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Multi-coloured fascia?

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  • Member since
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  • From: Mile 7.5 Laggan Sub., Great White North
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Multi-coloured fascia?
Posted by trainboyH16-44 on Thursday, December 15, 2016 6:01 PM

I'm coming up to the point where I'd like to get my fascia painted, but I'm having trouble deciding on colour. An idea that struck me was that fascia that matches the general tone of the scene would look nicer in photos than, say, a stark black (though I do like the shadow box effect)

Since my layout basically has 4 palette tones, blue (lakes), deep green (forests), tan (dry west slope), and white (summit snow scene), I was thinking of having the fascia painted in those colours separately. One worries about the transition, of course.

Has anyone tried anything like this before, or am I just nuts?

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Building the CPR Kootenay division in N scale, blog here: http://kootenaymodelrailway.wordpress.com/

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Posted by hon30critter on Thursday, December 15, 2016 9:29 PM

Rather than necessarily matching all the palette tones on the whole layout, I think it would work better to match the colours (Canadian spelling eh!) of the scenery where it meets the fascia. For example, if you have a lake abutting the fascia and snow further back in the scene I don't think you would want a white fascia. It should be whatever blue/green tone the lake is. If, however, the snow does come right to the fascia then white might work fine. Where it might get complicated interesting is if your are modelling deeper (i.e. darker) water in the middle of the lake where the darker water also meets the fascia. (Actually, I could see that working quite nicely if the different blended colours of the varying depths of the water were carried straight down the fascia).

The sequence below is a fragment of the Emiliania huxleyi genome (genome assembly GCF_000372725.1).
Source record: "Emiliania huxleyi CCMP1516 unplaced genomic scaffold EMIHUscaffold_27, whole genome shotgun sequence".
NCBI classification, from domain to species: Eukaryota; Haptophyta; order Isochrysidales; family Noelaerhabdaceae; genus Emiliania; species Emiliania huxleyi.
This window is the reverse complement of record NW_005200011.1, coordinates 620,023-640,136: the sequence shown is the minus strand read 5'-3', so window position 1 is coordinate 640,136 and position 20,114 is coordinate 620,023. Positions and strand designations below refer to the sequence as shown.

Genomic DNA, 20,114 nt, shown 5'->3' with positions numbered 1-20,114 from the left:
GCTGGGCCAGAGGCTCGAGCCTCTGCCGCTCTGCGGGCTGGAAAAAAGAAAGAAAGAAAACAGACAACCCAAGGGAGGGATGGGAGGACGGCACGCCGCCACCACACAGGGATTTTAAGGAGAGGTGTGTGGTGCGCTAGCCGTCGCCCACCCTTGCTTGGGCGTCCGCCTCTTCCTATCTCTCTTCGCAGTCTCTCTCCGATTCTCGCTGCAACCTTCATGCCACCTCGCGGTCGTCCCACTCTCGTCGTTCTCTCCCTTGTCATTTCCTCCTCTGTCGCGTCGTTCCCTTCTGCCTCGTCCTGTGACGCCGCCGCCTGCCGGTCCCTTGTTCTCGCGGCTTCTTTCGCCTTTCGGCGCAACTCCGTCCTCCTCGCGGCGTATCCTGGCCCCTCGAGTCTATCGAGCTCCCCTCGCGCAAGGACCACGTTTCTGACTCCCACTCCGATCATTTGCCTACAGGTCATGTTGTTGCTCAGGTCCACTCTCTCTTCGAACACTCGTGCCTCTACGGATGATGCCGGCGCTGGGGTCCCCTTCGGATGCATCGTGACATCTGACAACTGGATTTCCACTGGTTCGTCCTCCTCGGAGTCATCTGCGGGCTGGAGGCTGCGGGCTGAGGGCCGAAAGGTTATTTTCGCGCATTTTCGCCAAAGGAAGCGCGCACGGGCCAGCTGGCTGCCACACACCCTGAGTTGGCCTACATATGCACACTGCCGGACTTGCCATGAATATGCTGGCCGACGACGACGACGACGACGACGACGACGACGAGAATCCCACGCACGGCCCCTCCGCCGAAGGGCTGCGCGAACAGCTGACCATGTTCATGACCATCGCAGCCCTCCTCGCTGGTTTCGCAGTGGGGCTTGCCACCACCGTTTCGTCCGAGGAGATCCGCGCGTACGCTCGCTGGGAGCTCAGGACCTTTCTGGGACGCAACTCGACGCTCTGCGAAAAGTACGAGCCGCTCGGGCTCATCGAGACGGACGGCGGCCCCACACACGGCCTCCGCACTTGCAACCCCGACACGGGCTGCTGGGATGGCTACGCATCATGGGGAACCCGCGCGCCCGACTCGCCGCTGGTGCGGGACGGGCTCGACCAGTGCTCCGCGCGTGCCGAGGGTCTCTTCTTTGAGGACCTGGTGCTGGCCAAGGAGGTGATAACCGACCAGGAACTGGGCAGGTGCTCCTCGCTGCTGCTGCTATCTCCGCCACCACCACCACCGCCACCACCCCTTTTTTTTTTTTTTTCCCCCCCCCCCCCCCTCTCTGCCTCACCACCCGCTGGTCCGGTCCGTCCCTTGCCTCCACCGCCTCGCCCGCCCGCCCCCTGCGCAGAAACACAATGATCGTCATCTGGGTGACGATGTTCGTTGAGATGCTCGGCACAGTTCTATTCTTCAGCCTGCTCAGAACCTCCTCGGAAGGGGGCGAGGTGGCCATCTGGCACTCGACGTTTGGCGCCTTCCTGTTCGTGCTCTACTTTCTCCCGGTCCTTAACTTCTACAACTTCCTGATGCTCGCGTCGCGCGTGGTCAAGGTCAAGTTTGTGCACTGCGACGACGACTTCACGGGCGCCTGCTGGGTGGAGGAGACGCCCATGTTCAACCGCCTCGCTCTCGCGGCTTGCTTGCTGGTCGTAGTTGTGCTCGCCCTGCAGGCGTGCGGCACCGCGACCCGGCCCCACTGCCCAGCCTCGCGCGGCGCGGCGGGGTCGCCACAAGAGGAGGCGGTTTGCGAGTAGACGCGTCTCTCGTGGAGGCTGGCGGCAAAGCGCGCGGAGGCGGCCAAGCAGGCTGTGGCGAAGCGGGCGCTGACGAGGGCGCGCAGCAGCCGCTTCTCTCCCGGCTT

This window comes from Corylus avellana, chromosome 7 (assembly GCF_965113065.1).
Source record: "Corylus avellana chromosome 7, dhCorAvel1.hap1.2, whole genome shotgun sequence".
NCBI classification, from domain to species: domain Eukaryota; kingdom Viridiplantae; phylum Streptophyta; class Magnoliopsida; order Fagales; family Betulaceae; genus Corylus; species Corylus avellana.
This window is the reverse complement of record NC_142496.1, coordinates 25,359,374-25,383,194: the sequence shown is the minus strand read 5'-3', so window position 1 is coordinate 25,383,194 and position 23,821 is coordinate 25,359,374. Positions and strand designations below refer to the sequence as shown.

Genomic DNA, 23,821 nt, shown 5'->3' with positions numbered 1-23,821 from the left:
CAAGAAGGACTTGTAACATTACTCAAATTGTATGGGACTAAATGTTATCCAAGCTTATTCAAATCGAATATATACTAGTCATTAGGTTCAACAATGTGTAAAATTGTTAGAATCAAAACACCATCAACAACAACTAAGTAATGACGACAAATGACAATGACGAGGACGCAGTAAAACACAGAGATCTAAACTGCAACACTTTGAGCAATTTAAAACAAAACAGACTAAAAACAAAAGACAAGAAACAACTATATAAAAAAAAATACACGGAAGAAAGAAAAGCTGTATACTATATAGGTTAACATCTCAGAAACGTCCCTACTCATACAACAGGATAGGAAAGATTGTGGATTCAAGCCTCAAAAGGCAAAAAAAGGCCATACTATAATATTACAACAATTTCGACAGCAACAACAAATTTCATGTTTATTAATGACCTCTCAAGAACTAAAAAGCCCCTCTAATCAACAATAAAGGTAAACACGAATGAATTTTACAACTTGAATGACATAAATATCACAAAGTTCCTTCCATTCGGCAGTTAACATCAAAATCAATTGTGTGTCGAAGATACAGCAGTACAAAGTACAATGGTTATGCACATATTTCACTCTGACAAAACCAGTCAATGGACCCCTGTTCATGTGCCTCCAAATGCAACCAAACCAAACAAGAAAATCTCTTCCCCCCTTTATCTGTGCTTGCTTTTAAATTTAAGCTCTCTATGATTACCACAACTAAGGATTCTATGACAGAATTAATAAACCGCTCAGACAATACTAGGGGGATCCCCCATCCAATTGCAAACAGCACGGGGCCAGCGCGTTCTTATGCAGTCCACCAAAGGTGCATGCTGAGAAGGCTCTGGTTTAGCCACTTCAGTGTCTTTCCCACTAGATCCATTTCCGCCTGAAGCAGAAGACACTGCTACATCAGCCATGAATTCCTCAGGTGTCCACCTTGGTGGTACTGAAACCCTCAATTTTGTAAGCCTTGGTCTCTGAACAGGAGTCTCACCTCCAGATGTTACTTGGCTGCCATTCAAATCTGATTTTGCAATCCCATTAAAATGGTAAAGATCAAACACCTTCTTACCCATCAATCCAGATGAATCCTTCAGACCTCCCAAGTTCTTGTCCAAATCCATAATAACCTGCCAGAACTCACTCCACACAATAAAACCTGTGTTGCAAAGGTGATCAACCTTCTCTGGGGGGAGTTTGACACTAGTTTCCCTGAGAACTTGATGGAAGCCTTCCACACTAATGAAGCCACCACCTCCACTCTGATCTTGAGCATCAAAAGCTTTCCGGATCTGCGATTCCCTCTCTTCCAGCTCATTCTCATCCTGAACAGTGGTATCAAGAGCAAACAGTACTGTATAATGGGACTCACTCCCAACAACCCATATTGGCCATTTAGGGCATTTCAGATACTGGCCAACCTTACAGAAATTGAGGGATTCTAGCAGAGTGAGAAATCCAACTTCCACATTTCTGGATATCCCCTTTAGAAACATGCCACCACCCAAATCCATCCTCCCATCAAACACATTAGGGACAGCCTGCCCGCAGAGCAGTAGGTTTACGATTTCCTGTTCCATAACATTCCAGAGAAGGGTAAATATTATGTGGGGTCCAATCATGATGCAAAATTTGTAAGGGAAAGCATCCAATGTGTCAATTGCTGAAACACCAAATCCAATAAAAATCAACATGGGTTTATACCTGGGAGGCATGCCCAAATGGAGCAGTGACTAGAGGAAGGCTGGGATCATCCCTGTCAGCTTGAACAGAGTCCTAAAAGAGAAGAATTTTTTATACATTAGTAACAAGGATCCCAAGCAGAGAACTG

I think it would also be cruicial to transition the colours smoothly between scenes. Abrupt colour changes would be very distracting which is obviously not what you want the fascia to be. The challenge there might be figuring out how to avoid unpleasant 'muddy' tones in the transitions. You sound like you have some knowledge of colour concepts so that might not be an issue for you.

Worst case scenario is that you have to paint it over so why not give it a try?

Dave

 

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Posted by cowman on Thursday, December 15, 2016 10:25 PM

I think one reason fascias are usually one (most often a dark) color, is not to distract the viewer from the layout.  Personally I just think it would look too "busy."

It's your layout, do what you feel looks best to you.

Have fun,

Richard

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Posted by doctorwayne on Thursday, December 15, 2016 11:20 PM

I agree with Richard:  the fascia is the divide between the layout and everything beyond on the other side of it.  Muddying that, in my opinion, will be distracting.

Wayne

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  • From: Bradford, Ontario
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Posted by hon30critter on Friday, December 16, 2016 1:24 AM

Hi Wayne and Richard:

doctorwayne
 Muddying that, in my opinion, will be distracting.